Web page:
Temperatures on the Earth are largely dependent upon how much energy is received from the Sun, which varies both with latitude on the Earth and the time of year. At present, the global average surface temperature is about 15°C.
Regions nearer the equator are much warmer than regions nearer the poles, with average surface temperature 25°C or higher. In contrast, average temperature on Antarctica is way below freezing. This latitudinal temperature gradient however, generates a global transfer of heat from equator to poles via the general circulation of winds, such that the equator is kept cooler and the poles warmer than they would be if the Earth had no atmosphere.
The equator however, does not experience the highest temperatures on Earth. Here, rising air generates daily thunderstorms that consume considerable amounts of heat energy, suppressing the air temperature by several degrees Celsius. The greater cloud cover also helps to reduce the amount of sunlight. In fact, the hottest places on Earth lie in the subtropical climate zone of high pressure between latitudes 25 to 40°, where cloud cover is virtually non-existent and sunshine levels are very high throughout the year. Parts of the Sahara Desert, Saudi Arabia, California and Australia can experience daytime temperatures of over 50°C, although during the winter months, severe radiation cooling under the clear skies at night can drop the air temperature close to or even below freezing.
The most pleasant climates occur in the temperate mid-latitude zone. Here summer temperatures rarely go above 40°C, and winters are usually fairly mild, on account of the influence of the warm westerly winds that originate from the subtropics.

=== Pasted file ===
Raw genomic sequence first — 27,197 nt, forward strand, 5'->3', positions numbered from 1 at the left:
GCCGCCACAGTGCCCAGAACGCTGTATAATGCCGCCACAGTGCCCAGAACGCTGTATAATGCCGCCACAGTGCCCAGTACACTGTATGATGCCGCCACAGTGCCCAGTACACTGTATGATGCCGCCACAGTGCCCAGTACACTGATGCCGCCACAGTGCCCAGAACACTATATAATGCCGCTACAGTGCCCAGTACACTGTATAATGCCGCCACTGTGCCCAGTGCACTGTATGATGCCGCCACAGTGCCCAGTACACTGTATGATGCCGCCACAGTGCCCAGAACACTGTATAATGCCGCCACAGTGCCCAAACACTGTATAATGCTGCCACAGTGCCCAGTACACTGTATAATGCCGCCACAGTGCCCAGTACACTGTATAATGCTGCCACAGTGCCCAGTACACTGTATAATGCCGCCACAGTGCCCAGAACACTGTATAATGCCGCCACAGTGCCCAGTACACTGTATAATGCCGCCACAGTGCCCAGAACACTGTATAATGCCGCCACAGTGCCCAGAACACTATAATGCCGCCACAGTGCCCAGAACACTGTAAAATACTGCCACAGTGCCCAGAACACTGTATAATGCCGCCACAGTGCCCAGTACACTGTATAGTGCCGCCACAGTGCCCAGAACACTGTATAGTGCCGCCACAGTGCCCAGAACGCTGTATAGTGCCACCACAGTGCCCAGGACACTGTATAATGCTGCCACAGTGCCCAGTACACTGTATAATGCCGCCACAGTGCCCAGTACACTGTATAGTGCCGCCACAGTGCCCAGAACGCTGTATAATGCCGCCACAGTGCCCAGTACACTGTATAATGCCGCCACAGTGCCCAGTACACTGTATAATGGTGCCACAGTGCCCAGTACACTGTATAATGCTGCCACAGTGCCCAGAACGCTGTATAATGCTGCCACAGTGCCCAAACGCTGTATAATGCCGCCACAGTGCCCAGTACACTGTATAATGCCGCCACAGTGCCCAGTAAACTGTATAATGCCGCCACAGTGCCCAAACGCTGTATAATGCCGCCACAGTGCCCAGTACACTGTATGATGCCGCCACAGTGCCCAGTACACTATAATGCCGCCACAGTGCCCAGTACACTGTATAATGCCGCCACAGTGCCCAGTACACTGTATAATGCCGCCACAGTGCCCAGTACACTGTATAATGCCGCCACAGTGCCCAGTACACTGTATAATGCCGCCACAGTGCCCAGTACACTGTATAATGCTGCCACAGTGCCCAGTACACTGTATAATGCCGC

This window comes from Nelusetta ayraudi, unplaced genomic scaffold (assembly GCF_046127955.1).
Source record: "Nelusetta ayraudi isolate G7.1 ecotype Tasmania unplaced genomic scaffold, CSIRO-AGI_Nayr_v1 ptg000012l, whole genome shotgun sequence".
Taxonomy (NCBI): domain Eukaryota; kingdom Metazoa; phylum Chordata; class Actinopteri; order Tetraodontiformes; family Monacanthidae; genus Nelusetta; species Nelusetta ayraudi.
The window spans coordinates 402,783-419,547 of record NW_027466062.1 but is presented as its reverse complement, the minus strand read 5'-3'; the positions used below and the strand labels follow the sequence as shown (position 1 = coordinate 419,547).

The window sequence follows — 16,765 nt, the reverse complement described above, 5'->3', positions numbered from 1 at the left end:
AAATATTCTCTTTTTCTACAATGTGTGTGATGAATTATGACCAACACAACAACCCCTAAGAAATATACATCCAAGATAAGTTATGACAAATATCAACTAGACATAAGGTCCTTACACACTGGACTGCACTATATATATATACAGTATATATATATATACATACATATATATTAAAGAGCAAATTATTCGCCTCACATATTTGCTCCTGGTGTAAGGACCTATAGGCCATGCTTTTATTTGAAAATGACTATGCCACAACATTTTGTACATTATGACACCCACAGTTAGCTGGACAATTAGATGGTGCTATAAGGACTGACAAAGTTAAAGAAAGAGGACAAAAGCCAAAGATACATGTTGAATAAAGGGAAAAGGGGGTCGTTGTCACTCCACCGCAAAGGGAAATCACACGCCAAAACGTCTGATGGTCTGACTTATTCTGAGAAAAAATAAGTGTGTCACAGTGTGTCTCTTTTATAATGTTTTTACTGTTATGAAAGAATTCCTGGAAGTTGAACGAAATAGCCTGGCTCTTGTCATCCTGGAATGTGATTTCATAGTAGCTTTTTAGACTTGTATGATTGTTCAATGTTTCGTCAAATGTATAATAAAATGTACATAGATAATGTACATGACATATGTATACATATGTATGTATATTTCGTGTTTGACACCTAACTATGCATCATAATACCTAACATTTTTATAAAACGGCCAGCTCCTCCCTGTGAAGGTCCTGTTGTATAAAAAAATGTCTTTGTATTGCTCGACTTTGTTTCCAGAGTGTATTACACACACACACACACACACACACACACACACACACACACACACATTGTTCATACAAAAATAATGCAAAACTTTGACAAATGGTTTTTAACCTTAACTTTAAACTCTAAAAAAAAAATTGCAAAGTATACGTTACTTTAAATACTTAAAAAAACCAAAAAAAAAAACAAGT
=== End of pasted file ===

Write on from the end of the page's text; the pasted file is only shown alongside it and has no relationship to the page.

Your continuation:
The changing of the seasons also influences temperature. During the Northern Hemisphere summer from April to September, the Northern Hemisphere of the Earth is tilted towards the Sun, and consequently receives more sunlight, raising the surface temperatures. From October to March, the Southern Hemisphere receives more energy from the Sun. While it is winter in the UK it is summer in Australia. Differences between wintertime and summertime temperatures tend to be greatest in higher latitudes, and particularly in the interior of large landmasses such as North America and Asia far from the moderating influence of the oceans. Winter temperatures in Siberia and Canada, for example, can fall below -40°C, whilst in summer, they may rise above 30°C. The UK, by contrast, has a more maritime climate, and the yearly temperature range is only 10 to 15°C. The smallest annual temperature range occurs in the equatorial tropical climate zone, where the changing angle of the Sun through the seasons has a proportionally smaller effect on the total amount of sunlight received.